Tag Archives: FTD

Ten international JPND working groups recommended for funding

The EU Joint Programme Neurodegenerative Disease Research (JPND) has released the results of a “rapid-action” call to support working groups of leading scientists to bring forward novel approaches that will enhance the use of brain imaging for neurodegenerative disease research.

Ten working groups have been recommended for funding to address the methodological challenges facing different imaging modalities, among them MRI, PET, ultrasound, MEG and EEG, as well as multimodal approaches. The working groups cover a range of neurodegenerative diseases, including Alzheimer’s disease, Parkinson’s disease, Frontotemporal dementia and Huntington’s disease.

“Brain imaging has made enormous progress in recent years and is currently one of the most promising avenues in neurodegenerative disease research,” said Professor Thomas Gasser, Chair of the JPND Scientific Advisory Board. “If we can solve the challenges in the field, brain imaging could rapidly lead to faster and better diagnoses as well as a deeper understanding of the fundamental aspects and mechanisms of neurodegeneration.”

Although imaging techniques have brought about a dramatic improvement in the understanding of neurodegenerative diseases, there remain a number of significant challenges in the field. These include the execution of multi-centre clinical trials of an unprecedented scale, data transfer across imaging centres and the use of imaging for diagnostics and for measuring clinical outcomes.

To address these questions, on January 8, 2016, JPND launched a call for community-led working groups on harmonisation and alignment in brain imaging methods. The proposals recommended for funding are for top scientists to come together and propose, through ‘best practice’ guidelines and/or methodological frameworks, how to overcome key barriers to the use of imaging in neurodegenerative disease research.

The call attracted proposals with partners from across Europe and beyond, including Asia, Australia, North America and South America. A notable number of groups based in the United States were involved in responses to the call. Funding decisions were based upon scientific evaluation and recommendations to sponsor countries by a JPND peer review panel.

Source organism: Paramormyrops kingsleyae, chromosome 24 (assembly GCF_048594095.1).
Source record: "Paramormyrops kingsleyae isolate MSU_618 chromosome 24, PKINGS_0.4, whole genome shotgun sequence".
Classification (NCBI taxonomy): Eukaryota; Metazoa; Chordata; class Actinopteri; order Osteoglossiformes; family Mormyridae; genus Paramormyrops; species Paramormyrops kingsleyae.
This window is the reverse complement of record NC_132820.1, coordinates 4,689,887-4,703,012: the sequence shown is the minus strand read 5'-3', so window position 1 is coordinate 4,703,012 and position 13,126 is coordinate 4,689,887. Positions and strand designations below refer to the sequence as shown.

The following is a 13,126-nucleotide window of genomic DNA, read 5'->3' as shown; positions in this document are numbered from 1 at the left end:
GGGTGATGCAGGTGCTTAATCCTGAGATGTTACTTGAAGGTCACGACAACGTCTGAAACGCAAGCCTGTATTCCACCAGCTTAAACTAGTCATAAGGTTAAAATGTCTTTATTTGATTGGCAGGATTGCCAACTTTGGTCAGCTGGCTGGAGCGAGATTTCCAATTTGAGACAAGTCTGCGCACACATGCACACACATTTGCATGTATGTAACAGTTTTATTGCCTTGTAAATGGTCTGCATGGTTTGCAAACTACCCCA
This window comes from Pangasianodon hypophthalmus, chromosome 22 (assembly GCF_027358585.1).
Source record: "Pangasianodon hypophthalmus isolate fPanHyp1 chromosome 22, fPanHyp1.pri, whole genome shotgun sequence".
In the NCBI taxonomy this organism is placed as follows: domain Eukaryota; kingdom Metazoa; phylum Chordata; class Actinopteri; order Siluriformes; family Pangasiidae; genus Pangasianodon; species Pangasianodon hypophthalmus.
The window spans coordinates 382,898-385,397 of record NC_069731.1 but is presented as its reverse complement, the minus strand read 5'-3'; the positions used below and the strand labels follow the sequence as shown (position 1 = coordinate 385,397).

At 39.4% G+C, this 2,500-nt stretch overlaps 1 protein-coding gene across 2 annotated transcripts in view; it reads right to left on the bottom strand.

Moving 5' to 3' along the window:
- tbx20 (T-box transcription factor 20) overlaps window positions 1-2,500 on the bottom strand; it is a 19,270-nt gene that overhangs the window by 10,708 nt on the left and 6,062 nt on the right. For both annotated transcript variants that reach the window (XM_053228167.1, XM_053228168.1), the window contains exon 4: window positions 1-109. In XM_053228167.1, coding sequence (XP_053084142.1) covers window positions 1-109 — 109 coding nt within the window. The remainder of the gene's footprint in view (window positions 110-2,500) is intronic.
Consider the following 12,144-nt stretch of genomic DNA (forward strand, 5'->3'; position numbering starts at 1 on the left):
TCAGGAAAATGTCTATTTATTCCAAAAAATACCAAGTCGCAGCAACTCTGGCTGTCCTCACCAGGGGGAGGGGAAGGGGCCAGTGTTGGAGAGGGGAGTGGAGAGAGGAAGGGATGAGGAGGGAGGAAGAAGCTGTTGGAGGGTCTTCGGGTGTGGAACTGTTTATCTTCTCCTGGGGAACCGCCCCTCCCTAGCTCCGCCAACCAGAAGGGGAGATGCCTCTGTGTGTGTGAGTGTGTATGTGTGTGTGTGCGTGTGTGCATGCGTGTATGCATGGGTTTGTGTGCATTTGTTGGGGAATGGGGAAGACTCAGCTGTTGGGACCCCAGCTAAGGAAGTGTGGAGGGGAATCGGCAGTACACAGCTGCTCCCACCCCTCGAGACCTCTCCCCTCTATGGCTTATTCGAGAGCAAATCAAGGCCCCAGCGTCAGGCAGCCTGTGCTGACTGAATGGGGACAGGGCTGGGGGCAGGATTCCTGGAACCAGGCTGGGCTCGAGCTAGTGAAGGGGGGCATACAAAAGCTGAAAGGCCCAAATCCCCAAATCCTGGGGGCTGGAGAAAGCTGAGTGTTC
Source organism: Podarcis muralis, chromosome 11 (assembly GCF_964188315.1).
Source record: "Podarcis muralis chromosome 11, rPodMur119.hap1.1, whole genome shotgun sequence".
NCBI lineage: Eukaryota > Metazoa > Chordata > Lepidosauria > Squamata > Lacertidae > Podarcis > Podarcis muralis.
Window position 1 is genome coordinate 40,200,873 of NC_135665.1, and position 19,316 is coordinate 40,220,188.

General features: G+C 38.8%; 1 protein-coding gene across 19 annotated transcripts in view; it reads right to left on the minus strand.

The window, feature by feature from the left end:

“This call perfectly embodies JPND’s mission and objectives,” said Professor Philippe Amouyel, Chair of the JPND Management Board. “The purpose of JPND is to strengthen coordination and collaboration in neurodegenerative disease research across different countries. We want to ensure that research efforts are not duplicated, to build consensus and to accelerate a path toward a cure that works. This call convenes groups of leading experts to hammer out the hard questions, including the challenges of interoperability and shared and open data, to allow researchers to more rapidly and more fully exploit imaging techniques going forward.”

Each working group is expected to run for a maximum of 9 months. The outputs of the working groups are to be produced by the end of the funding period, and will be published on the JPND website and used for further JPND actions. In addition, a common workshop will be organised to bring together and present the recommendations of each working group, encouraging the further exchange of ideas and wider dissemination to different stakeholder groups.

For more information on the working groups recommended for funding, click here.

Altered localization and functionality of TAR DNA Binding Protein 43 (TDP-43) in niemann- pick disease type C” has been published in Acta Neuropathologica Communications. This research was supported in part by JPND through the RiMod-FTD project, selected in the 2012 risk factor call.